FADING AWAY || 2015, Ireland || Drama || Directed by – Edwina Casey, David Johnston, Lisa Winstanley / Written by – Viko Nikci / Produced by – Antonia Campbell-Hughes, Grace Coughlan, Alan Fitzpatrick, Andrew Loughran, Dave Minogue, Conor Murphy / Music by – The Minutes / Cinematography – Bianca Grudinschi / Editing – Eamon Cahill / Production design – Margot Cullen / Starring – Antonia Campbell-Hughes, Mark Austin, Emma Eliza Regan, Kate Stanley Brennan / Running time: 85 mins.
Fading Away is the typical film made by film school students as part of absurd structures of end of the year projects. The film school in question is Irish and it’s called Filmbase. For years it has been placing three promising filmmakers in the unenviable position of co-directing a feature film that is then ensured some level of exposure, especially on a national scale. Usually, these are films that rely on comedic structures but, despite the involuntary humour of Fading Away, this one specimen seems to take itself quite seriously, as it tells the story of Leila, singer songwriter who entertains dreams in making it big with her band by stealing what she believes a kick-ass forgotten tune from the indie Dublin scene of a bunch of years ago. Haunted by regret, remorse, and a good deal of substance abuse.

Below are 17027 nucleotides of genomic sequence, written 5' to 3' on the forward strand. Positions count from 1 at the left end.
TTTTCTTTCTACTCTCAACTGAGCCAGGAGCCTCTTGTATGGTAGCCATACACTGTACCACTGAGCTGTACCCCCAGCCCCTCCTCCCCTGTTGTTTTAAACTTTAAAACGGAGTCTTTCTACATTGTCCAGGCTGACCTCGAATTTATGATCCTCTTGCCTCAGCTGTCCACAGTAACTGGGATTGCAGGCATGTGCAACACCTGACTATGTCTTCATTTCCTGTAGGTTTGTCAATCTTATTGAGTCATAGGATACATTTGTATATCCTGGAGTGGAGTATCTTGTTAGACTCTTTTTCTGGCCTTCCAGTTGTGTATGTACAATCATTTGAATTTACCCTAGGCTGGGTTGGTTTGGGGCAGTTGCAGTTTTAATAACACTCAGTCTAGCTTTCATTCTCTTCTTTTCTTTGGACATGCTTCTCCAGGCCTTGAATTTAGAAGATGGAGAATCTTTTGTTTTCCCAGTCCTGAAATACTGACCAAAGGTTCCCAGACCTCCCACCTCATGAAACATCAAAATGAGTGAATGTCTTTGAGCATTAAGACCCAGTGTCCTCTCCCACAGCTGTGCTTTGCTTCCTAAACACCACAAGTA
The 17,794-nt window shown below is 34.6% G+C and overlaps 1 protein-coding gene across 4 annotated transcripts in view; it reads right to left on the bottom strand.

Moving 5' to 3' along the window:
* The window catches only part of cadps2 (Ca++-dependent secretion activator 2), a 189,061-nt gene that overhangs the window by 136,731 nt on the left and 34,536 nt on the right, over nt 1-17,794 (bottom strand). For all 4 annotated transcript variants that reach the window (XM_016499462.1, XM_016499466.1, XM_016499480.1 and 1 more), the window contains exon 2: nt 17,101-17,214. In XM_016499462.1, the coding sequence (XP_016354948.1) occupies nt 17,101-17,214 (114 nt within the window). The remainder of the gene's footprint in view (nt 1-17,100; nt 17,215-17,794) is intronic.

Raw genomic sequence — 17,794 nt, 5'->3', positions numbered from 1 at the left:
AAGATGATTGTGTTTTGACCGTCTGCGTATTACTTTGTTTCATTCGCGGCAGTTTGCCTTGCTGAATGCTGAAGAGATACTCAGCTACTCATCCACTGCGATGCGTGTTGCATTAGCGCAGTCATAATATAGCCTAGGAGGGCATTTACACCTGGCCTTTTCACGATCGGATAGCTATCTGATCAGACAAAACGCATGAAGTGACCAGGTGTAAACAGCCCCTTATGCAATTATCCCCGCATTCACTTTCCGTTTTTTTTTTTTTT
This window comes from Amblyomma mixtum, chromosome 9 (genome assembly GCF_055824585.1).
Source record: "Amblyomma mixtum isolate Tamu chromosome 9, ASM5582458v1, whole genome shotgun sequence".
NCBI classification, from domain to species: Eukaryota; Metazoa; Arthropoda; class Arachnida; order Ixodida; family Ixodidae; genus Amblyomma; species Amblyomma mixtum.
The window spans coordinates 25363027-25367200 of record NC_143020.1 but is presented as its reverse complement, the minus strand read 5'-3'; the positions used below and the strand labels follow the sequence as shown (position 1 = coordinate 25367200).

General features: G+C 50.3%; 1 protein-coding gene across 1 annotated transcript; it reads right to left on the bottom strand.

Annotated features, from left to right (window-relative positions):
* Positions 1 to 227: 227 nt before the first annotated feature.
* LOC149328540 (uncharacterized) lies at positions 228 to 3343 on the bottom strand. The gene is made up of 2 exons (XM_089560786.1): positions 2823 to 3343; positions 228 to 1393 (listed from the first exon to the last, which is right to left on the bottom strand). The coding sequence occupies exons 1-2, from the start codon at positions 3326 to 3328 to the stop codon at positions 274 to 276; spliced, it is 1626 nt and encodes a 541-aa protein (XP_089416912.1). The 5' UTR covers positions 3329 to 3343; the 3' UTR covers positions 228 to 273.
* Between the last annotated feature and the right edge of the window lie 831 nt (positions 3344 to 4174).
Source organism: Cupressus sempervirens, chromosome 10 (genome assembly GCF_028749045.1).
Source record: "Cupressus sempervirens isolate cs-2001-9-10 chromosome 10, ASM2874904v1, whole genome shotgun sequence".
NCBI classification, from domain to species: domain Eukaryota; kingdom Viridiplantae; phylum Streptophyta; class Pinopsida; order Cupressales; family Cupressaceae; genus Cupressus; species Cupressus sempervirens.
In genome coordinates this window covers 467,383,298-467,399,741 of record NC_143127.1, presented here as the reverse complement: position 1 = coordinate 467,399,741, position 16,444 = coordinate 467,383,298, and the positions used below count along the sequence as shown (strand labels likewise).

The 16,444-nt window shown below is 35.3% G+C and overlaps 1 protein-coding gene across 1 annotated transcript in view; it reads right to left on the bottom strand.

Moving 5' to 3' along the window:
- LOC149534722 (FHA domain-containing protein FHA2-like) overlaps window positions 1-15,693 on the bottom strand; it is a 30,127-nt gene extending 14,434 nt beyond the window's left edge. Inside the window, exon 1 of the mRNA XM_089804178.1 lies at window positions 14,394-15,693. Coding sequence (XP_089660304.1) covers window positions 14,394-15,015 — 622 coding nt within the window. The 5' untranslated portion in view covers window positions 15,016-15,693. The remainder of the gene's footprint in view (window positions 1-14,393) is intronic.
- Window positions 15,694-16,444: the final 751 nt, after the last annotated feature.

To Irish audiences in particular, the story will recall an episode of the the deeply influential sitcom Father Ted, in which the leading duo enter the Eurosong contest. Of course, the film’s intentions are presumably very far from being comedic. Its narrative disintegration could have been incredibly interesting on an arthouse level, if it hadn’t been so carelessly put together, perhaps the element which most highlights a fundamental creative divergence in the directing team. Or perhaps the problem is that it ultimately constantly feels as if it is lowering its own standards, without giving into excesses albeit awkwardly and half heartedly.
Substandard overall production values make the whole excercise even more unrewarding. The top quality music score by Dublin three-man rock band The Minutes is one step above everything else. As for the usual low budget excuse, it simply doesn’t hold. Countless features are made for almost no money every year all over the world, features that are far more worthy of exposure than this. The most dreadful part of the film, however, is that occasionally its sparks of creativity reveal some degree of ambition in the vision, but all this does in the end is make it seem even more of a sadly wasted opportunity. – 1/5